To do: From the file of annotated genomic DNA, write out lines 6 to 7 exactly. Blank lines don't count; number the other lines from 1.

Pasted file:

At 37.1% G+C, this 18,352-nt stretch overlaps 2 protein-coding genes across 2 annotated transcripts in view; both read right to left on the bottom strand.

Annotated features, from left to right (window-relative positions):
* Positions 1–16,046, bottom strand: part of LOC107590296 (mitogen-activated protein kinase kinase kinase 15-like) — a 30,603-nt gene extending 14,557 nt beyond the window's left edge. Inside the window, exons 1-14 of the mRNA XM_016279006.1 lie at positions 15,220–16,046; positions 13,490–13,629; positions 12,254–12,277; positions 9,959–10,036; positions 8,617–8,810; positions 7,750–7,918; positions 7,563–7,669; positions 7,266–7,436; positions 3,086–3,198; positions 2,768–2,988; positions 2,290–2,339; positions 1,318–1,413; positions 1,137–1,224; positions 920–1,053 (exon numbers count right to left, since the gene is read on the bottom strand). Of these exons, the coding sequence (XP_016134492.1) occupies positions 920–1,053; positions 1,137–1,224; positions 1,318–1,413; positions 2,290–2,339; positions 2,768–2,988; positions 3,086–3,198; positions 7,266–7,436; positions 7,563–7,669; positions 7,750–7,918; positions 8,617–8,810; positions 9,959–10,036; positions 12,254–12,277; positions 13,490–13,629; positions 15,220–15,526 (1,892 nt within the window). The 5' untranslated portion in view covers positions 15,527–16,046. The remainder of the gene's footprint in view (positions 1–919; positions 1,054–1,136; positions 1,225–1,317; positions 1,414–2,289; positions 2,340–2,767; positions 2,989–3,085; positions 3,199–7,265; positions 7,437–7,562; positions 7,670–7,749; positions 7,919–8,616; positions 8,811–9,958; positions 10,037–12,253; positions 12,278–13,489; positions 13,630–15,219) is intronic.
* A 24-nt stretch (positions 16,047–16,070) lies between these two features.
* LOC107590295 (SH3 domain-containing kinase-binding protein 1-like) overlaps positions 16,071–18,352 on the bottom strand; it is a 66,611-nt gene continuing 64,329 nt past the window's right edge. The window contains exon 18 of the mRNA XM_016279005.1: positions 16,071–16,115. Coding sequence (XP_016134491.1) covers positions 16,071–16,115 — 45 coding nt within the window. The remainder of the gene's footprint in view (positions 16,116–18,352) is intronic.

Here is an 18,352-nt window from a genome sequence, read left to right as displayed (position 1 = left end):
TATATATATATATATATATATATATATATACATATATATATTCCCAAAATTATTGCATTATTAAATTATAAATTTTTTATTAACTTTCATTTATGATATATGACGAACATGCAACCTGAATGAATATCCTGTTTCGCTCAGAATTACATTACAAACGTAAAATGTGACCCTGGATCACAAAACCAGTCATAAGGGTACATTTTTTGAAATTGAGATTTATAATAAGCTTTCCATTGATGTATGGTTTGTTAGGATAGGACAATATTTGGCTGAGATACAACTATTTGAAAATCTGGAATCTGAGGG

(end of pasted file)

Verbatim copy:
Here is an 18,352-nt window from a genome sequence, read left to right as displayed (position 1 = left end):
TATATATATATATATATATATATATATATACATATATATATTCCCAAAATTATTGCATTATTAAATTATAAATTTTTTATTAACTTTCATTTATGATATATGACGAACATGCAACCTGAATGAATATCCTGTTTCGCTCAGAATTACATTACAAACGTAAAATGTGACCCTGGATCACAAAACCAGTCATAAGGGTACATTTTTTGAAATTGAGATTTATAATAAGCTTTCCATTGATGTATGGTTTGTTAGGATAGGACAATATTTGGCTGAGATACAACTATTTGAAAATCTGGAATCTGAGGG